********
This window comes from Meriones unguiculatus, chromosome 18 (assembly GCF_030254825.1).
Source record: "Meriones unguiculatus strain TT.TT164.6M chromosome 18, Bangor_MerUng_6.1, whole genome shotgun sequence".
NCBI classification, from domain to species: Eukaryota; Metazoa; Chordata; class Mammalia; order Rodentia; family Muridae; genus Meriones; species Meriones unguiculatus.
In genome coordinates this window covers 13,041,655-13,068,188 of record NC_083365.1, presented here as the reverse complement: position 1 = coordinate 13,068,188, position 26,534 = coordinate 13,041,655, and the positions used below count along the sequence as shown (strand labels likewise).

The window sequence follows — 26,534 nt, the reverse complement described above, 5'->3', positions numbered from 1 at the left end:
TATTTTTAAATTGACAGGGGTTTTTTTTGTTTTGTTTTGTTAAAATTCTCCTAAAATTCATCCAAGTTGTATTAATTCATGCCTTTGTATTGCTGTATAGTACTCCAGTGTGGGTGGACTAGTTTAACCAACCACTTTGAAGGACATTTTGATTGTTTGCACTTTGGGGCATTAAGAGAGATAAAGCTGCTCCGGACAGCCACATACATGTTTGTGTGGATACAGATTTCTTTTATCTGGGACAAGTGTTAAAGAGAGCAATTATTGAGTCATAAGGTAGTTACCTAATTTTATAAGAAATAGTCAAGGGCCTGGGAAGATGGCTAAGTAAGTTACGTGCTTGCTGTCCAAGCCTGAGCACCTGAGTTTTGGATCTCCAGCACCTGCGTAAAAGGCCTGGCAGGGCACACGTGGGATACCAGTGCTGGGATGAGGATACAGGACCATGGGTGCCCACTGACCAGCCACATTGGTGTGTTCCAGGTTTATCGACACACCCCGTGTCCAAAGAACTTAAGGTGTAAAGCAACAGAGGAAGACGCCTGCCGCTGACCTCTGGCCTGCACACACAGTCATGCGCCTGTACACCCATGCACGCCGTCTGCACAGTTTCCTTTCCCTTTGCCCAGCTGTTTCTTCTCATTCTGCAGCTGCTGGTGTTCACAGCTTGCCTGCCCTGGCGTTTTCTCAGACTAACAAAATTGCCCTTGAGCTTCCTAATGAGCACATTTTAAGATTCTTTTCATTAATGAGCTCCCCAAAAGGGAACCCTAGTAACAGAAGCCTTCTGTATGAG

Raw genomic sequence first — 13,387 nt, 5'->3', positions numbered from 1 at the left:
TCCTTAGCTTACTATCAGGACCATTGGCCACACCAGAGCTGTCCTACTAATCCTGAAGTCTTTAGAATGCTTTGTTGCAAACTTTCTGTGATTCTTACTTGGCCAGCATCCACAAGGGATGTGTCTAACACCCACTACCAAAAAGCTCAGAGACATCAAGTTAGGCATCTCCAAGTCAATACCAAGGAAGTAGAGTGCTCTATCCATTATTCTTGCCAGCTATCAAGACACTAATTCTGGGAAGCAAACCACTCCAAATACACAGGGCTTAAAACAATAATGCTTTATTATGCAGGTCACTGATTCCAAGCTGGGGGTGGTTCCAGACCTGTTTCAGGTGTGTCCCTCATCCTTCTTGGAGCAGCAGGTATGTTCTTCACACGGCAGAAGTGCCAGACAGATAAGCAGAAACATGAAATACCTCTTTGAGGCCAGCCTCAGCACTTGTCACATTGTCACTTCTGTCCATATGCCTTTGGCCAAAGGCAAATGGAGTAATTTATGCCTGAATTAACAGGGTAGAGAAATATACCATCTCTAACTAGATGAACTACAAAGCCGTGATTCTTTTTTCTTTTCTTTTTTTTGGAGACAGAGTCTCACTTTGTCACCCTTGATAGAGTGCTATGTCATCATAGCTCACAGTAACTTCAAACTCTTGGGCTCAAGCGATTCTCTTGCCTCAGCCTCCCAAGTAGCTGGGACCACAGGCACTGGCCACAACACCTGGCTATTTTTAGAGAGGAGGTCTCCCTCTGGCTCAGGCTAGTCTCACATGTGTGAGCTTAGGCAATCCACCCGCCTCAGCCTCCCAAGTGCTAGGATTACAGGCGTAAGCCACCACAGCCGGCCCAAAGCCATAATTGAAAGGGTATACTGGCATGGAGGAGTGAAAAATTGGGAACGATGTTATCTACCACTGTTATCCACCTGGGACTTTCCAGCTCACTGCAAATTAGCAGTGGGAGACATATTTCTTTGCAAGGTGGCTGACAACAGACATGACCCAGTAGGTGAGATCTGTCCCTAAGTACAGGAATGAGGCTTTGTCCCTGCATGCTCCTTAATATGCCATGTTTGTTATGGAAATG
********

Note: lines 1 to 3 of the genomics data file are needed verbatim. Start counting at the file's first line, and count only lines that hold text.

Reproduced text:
This window comes from Meriones unguiculatus, chromosome 18 (assembly GCF_030254825.1).
Source record: "Meriones unguiculatus strain TT.TT164.6M chromosome 18, Bangor_MerUng_6.1, whole genome shotgun sequence".
NCBI classification, from domain to species: Eukaryota; Metazoa; Chordata; class Mammalia; order Rodentia; family Muridae; genus Meriones; species Meriones unguiculatus.